Much is made of analyzing the personality traits of successful entrepreneurs.
Some appear outgoing. Others are introverts. Some lean right, others left. Some are flashy. Others are monk-like with their money.
Their diversity can lead one to the conclusion that there are no common personality traits among successful founders.
Rather than trying to understand who they are, let’s look at what they do.
We’ve had the opportunity to help many businesses improve their value, with some going on to exit their business for seven, eight, or even nine figures. As such, we have a unique vantage point from which to observe the owners who achieve the most financial success. This point of view has allowed us to observe three things the most successful owners do differently:
They read business books.
Our most successful customers are voracious consumers of business content. When a new business book hits the bestseller list, most have either read it or summarized its central point.
It’s not just the printed word. Many get information through audiobooks, webinars, or podcasts, others via YouTube.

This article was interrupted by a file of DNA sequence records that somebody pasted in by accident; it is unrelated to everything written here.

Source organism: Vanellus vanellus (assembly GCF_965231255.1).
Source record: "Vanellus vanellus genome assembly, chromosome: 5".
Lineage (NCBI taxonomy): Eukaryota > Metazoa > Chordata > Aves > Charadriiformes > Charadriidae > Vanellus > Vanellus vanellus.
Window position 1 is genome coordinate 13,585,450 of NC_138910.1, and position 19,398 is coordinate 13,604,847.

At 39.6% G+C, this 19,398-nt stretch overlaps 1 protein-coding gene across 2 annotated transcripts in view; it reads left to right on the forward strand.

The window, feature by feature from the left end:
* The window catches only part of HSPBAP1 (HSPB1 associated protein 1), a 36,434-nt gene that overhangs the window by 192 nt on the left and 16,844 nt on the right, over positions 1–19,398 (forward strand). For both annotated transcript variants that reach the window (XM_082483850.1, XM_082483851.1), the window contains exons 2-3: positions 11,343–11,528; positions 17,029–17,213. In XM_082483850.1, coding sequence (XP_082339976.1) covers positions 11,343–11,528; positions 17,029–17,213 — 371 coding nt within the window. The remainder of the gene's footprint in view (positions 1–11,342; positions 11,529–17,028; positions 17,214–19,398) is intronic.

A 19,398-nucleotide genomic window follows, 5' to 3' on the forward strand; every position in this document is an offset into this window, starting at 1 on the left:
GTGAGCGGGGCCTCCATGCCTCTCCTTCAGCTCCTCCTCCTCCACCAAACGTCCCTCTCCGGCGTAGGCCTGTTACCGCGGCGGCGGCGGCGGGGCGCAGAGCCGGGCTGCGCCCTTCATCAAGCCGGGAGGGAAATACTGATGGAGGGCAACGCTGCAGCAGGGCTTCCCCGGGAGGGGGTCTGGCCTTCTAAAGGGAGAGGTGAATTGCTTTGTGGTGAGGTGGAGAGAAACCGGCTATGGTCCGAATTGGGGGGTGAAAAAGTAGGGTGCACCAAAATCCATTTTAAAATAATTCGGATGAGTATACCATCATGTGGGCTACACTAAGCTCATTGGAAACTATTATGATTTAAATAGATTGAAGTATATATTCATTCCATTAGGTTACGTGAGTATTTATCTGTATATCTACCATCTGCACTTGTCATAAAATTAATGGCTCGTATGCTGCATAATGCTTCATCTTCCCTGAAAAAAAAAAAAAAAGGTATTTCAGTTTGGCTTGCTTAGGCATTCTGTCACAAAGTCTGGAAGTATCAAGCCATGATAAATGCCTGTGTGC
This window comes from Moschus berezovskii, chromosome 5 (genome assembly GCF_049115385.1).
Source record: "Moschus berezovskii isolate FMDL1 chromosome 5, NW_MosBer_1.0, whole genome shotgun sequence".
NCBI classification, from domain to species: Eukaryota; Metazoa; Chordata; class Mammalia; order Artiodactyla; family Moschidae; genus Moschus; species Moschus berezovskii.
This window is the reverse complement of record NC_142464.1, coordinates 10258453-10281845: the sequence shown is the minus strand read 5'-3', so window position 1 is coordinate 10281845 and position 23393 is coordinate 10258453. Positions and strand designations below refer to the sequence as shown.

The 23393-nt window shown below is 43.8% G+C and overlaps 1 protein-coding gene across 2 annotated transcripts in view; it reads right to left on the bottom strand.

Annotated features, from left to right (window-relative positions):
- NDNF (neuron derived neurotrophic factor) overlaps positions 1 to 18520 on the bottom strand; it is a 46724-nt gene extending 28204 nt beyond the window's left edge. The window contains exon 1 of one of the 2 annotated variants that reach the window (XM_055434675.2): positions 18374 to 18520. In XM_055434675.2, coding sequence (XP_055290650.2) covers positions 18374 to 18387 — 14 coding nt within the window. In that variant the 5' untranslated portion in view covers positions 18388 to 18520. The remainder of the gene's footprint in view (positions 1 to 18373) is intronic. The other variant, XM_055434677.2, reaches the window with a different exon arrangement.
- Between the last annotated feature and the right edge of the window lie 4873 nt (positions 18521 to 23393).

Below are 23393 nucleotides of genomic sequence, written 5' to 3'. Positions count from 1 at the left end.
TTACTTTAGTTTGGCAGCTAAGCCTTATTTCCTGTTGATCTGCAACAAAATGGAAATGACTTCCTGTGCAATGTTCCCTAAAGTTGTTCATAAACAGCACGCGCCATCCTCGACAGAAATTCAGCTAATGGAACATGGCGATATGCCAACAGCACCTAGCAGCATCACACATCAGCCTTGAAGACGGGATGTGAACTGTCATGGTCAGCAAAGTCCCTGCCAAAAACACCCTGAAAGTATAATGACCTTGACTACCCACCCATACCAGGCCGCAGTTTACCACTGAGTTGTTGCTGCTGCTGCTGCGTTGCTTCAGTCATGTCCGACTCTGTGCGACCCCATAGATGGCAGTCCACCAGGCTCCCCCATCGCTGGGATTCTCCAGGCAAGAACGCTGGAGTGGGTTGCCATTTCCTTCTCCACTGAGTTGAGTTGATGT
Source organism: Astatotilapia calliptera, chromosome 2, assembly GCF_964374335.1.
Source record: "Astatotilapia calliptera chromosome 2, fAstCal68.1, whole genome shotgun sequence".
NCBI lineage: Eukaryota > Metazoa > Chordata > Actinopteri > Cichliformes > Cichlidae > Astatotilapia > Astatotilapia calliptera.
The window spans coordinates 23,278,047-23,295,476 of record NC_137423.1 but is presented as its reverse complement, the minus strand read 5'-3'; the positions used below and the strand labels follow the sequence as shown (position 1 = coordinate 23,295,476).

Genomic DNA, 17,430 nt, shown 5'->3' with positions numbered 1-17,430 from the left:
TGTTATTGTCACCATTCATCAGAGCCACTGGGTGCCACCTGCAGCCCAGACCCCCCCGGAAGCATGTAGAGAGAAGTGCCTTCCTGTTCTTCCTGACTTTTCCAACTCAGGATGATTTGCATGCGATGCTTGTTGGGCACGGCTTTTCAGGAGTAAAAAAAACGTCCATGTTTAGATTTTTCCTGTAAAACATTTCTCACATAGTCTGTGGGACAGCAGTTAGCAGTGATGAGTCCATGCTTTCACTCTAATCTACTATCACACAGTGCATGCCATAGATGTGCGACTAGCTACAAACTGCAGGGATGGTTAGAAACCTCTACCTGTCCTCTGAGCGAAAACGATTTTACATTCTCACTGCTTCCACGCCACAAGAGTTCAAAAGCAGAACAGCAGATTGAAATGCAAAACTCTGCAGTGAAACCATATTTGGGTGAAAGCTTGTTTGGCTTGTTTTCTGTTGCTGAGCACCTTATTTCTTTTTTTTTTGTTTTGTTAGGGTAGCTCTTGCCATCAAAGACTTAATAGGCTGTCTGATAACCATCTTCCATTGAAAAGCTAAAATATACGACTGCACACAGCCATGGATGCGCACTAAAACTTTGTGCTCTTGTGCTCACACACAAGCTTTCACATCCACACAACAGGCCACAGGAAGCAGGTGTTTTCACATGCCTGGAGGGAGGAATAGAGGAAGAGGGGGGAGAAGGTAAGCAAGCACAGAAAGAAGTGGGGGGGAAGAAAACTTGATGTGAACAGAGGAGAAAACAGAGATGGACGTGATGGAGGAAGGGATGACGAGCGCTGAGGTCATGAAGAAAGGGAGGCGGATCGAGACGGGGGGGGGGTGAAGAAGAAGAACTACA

The actual medium is less important to these successful founders. What’s consistent is their continuous learning pattern and the desire to leverage other people’s smart ideas and put them to work in their own company.
They join masterminds.
In the absence of having a board of directors or a boss, successful founders often use a peer board to hold themselves accountable and gain an outside perspective when they’re stuck.
Initially popularized by Napoleon Hill in his class book, Think & Grow Rich, a mastermind gathers a small group of peers to act as one another’s board. Often led by a chair, these groups become lifelines for owners as they navigate big decisions in their businesses and personal lives.
They ask questions.
The character trait that makes successful entrepreneurs inclined to read business books and join peer groups is their natural curiosity. They have an unquenchable thirst for knowledge. No matter how successful, they never get full.
You may be surprised not to see the stereotypical attributes of successful entrepreneurs. Many founders are also action oriented, competitive, tenacious, etc., but all those common personality traits are who they are. Our interest is what they do.
Actions are the measure of a person. Take a look at what a founder does to stay sharp, and you’ll see a consistent pattern among the most successful entrepreneurs you know.